Mayor Gregor Robertson and his Vision-led Vancouver City Council took another bold step yesterday in their increasingly outspoken opposition to Texas pipeline giant Kinder Morgan's plans to increase dramatically oil tanker traffic through Vancouver's harbour. The vote, which passed with all but one in favour - NPA councillor George Affleck - is the latest move by municipal leaders against Kinder Morgan since the company formally announced the intention to twin its existing Trans Mountain Pipeline from the Alberta Tar Sands to its Westridge Terminal in Burnaby. The existing line carries 300,000 barrels of bitumen a day, whereas the new line would add an additional 550,000 - slightly more than the proposed Enbridge Northern Gateway Pipeline to Kitimat.
The result, as the motion filed by the mayor suggested, would be a five-fold increase in oil tanker traffic in the Burrard Inlet and South Coast region from the 2010 level of 71 tankers.The motion also noted, "It is estimated that even larger tankers will be required to take the increased volume of oil to foreign market, increasing the risk of a large oil spill, and requiring extensive dredging of the Vancouver Harbour and/or Fraser River."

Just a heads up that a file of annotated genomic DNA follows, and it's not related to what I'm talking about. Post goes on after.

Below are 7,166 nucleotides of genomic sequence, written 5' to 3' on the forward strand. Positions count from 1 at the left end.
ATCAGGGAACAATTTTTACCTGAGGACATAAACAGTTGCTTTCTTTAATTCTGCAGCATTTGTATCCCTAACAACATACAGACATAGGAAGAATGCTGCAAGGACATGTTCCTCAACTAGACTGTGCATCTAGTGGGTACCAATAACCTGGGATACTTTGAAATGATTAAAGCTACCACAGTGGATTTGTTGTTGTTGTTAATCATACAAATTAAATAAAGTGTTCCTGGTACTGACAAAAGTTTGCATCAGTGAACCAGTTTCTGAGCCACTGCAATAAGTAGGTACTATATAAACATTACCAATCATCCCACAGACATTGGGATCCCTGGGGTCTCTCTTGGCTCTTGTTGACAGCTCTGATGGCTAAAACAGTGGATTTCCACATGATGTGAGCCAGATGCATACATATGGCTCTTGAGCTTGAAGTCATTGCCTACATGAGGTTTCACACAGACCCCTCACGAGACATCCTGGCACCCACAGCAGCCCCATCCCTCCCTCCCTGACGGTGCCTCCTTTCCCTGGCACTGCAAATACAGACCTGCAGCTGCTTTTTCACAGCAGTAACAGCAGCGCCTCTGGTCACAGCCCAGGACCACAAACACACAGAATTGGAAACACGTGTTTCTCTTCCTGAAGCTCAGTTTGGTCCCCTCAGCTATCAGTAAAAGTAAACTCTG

Watch Ben West interview here (story continues below)
The motion called for the creation of a bylaw that "would require pipeline operators and oil tankers using Burrard Inlet, Vancouver Harbour and/or the Fraser River to indemnify the City of Vancouver and existing local industries through appropriate liability insurance at a level equal to the projected amount of clean up operation costs, and loss of business compensation for a worst case scenario oil spill."
In the interim, it also decreed that "the Mayor write to Prime Minister Harper expressing the City of Vancouver's strenuous opposition to any increase in oil tanker traffic, or measures that lead to increased oil tanker traffic, as it poses an unacceptable and unmitigated risk to Vancouver's economy and environment."
Council's bylaw follows on the heels of the Vancouver Parks Board's vote earlier this week to formally oppose Kinder's pipeline and tanker plans and vocal comments from Robertson in the media, vowing to do everything in his ability to foil Kinder's plans to turn Vancouver into a shipping port for the Tar Sands.
Council heard from Rueben George of the Tsleil-Waututh First Nation - on whose traditional territory the pipeline terminus and tanker terminal are located. The North Vancouver nation has come out in strong opposition to the project, reiterating its position Wednesday at City Hall. Other interveners included Ben West of the Wilderness Committee (see above video), Tarah Stafford of Tanker Free BC and West Coast Environmental Law's Rachel Forbes.